My elderly father refuses to admit it, but his daily walks are taking their toll on him.
He no longer walks as far, he no longer walks as long, but he's still determined to get out there and worry me to death.
"I don't feel like going," he'll sometimes say, but before I can encourage him not to torture himself, he's grumbling his way out the door. He's so stubborn, he even aggravates himself.
If it's hot, I'll tell him to wait until it's cooler. He'll refuse. Sometimes he'll even put on a light jacket. I'm positive it's just to irritate me. When it's cold, he'll head out the door in shorts and a t-shirt.
"At least put on a sweater," I told him.
"It’s not cold," he argued.
"Pop, it’s so cold even Miley Cyrus is wearing clothes."
I didn’t bother answering.
“It’s cold,” I said.
"It feels warm to me.”
"That's because we're indoors.”
"I'll be alright," he said, but what he meant was, “Nobody tells me what to do.”
When he got back, his cheeks were bright pink, his nose running. He was briskly rubbing his hands together, trying to get the blood circulating.
"Man, it's cold," he growled as if it was something I didn’t know.
Meanwhile, my beautiful wife was simultaneously making him a warm tea and giving me the stink eye for letting him go.
Suddenly, it was colder inside than it was outside.
When it's hot, he comes back looking as if he's just had a stroke.
"Why didn't you tell me how hot it was?" he complained to me back in July, gulping down the glass of water my wife always has waiting for him. Room temperature, in case you’re wondering.
“I TOLD you how hot it was,” I answered him. I didn’t know if he was serious or yanking my chain. “CHICKENS are laying OMELETTES, for goodness’ sake.”
Later that night, he was sitting in his favorite chair watching his favorite sport on his favorite TV. His favorite team was playing. The score was tied. It was a good game. Even his dog was interested. Out of the blue, my father called it a day and shambled off to bed. My wife and I had been talking quietly in the kitchen. We just looked at each other.
Sooner or later, Father Time catches up with all of us. No matter how much we exercise. No matter how healthy we eat. We all get to the age where it’s our doctor telling us to slow down, not the police.
I've noticed the older I get, the more noises I make. Sometimes I grunt when I sit down, but mainly I grunt when I get up. My father grunts too. When he does, he blames it on the dog.
When I go to bed at night I must clear my throat about a dozen times. I don't know how my wife shares a bed with me, because it must drive her nuts. And thank goodness for my CPAP machine. You know the saying: “Laugh, and the world laughs with you. Snore, and you sleep alone.”
“Why is it that men who snore always fall asleep first?” my wife once groused.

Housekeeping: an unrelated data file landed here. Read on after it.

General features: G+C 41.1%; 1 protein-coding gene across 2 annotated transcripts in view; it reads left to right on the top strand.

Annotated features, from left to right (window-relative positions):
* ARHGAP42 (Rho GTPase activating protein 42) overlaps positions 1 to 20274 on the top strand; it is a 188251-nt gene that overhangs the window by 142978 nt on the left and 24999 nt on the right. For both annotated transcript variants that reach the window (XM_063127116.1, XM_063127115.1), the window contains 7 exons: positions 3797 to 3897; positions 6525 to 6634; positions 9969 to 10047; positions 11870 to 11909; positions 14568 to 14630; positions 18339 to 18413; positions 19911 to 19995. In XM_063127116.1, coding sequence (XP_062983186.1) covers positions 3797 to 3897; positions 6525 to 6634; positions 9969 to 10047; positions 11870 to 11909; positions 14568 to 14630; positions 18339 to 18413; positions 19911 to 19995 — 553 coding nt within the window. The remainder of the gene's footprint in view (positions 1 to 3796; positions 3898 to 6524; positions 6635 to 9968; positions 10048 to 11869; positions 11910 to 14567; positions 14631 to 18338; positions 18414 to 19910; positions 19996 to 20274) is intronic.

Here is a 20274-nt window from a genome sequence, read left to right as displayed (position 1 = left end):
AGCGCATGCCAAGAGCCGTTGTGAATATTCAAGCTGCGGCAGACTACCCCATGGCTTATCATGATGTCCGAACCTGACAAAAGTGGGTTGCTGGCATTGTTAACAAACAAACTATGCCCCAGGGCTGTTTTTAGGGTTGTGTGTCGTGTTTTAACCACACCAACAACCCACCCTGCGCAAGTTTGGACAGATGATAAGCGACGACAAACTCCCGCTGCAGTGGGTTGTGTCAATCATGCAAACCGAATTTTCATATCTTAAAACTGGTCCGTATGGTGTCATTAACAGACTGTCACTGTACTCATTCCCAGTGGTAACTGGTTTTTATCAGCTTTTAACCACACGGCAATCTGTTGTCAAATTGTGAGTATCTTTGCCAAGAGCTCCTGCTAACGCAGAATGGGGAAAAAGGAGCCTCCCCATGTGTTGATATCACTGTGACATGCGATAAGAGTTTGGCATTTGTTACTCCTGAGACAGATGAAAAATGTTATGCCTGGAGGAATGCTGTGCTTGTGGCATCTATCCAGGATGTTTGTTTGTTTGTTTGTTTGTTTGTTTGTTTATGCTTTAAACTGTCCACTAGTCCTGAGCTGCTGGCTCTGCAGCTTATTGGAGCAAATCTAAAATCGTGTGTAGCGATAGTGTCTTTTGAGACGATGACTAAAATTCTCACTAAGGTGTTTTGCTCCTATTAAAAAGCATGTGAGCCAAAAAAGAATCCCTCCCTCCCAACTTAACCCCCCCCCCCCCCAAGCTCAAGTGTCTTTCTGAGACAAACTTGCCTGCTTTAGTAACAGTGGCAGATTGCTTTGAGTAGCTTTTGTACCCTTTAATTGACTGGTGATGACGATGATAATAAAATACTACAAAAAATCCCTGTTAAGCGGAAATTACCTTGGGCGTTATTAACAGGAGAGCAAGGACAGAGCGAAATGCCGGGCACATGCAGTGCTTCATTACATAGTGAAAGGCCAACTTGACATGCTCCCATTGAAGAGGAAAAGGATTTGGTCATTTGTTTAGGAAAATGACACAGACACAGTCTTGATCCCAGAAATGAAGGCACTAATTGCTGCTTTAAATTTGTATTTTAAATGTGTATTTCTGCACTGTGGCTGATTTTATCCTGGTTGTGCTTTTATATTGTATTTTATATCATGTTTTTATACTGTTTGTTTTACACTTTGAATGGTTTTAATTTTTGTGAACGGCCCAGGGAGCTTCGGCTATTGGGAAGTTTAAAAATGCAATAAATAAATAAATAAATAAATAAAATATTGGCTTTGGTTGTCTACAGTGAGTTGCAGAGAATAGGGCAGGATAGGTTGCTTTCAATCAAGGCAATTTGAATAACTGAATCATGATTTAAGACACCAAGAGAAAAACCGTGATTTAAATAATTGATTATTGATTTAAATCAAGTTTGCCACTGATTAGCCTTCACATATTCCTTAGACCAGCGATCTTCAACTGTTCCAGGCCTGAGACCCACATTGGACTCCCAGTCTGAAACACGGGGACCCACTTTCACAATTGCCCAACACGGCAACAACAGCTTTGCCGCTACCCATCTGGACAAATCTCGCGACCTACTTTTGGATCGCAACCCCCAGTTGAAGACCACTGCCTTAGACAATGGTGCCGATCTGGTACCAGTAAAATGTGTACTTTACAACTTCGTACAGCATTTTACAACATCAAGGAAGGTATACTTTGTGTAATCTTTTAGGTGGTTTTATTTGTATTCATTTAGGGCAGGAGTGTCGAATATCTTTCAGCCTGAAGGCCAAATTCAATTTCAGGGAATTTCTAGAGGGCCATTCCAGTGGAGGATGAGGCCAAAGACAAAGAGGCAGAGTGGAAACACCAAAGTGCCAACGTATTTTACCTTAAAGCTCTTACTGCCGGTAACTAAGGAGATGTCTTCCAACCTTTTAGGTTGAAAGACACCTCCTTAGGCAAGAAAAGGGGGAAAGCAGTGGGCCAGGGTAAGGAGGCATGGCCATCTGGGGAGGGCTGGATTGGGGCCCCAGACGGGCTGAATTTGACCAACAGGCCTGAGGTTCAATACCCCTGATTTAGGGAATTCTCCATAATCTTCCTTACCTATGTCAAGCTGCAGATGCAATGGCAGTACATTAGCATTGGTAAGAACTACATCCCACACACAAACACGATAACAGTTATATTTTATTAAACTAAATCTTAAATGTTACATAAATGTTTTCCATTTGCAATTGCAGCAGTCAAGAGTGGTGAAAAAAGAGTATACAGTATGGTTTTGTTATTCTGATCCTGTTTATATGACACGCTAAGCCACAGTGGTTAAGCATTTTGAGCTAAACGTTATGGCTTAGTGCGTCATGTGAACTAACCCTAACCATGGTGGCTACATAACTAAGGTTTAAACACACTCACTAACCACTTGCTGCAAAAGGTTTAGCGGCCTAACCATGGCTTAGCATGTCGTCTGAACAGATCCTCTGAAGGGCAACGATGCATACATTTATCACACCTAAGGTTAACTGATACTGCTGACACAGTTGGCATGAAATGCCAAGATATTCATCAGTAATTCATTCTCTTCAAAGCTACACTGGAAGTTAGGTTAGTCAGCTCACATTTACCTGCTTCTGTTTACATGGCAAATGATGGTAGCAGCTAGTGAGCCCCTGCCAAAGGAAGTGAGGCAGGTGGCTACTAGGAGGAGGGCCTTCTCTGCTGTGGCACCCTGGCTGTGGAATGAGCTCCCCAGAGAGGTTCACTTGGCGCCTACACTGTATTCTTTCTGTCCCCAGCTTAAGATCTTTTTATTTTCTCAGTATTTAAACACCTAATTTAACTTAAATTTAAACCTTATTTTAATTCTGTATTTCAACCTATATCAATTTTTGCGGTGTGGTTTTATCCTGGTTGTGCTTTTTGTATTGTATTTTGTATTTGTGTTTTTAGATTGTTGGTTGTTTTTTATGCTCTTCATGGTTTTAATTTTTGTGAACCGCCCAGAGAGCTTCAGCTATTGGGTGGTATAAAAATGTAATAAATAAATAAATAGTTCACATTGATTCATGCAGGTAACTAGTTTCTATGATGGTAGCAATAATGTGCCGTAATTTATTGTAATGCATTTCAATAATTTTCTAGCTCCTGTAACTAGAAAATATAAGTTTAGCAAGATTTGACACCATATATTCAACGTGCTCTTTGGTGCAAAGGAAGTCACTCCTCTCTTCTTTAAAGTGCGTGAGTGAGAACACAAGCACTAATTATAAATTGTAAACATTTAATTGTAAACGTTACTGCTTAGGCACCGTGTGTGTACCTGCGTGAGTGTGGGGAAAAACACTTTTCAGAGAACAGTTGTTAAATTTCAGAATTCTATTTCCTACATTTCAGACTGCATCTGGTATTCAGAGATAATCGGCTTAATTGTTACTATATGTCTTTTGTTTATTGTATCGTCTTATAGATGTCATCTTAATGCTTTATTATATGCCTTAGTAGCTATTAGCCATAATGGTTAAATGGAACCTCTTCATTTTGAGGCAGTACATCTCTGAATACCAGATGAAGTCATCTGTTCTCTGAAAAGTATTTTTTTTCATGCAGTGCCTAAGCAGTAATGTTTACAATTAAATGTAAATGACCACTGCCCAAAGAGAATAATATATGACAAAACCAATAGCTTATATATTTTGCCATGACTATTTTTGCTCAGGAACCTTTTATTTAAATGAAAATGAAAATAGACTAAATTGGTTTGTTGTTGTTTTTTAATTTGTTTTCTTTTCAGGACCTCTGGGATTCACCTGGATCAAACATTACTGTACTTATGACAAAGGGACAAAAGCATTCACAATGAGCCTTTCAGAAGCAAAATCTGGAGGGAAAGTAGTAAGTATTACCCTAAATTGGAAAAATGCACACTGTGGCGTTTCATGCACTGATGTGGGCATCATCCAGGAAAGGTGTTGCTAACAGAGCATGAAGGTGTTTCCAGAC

“Which other men have you been sleeping with?” I groused back.
My father, on the other hand, drives ME nuts with all of his lip smacking, ooh-ing and aah-ing, and massaging of his front teeth with his tongue. I've tried to sit down with him to watch TV, but, after a while, the only sounds I hear are the ones he's making with his mouth. Modern Family’s Sofia Vergara could be jiggling around in one of her tight outfits and I couldn't enjoy it. I have to get up and go someplace else. Someplace where I can't hear the neverending Smack! Smack! Smack!
Yesterday, the “Ah, ah, ahhhs,” “Oh, oh, ohhhs,” and “Hee, hee, heees” were so loud I could hear him all the way in my bedroom upstairs.
"Sorry, Sofia," I told the TV, "I just can't give you the attention you deserve."
The noises were so loud, my wife even asked if my father was okay.
"He really likes ‘Modern Family,’" I told her, not really explaining anything.
My lovely daughter came into our bedroom and made the mistake of asking me why I never sit with my father when he watches TV. She couldn't help but notice I was watching the same program upstairs in my bedroom that my father was watching downstairs in the den.
She shouldn't have asked.
I told her the story.
The WHOLE story.
She thought I was being mean and went downstairs to keep her grandpa company. A while later, she came back and moaned that I never should have told her about her grandpa's noises.
"That's ALL I hear now," she wailed. She had a bowl of cereal in her hands. "I can't even eat in the kitchen, because all I hear is the smacking."
She shook her head sadly.
"Poor grandpa," she said.
Poor grandpa, indeed.
True, it's sad, but life is sad.
And old age is a road we'll all have to travel one day.
If we're lucky.
These days, my back goes out more than I do. Info: firstname.lastname@example.org; @JimDuchene.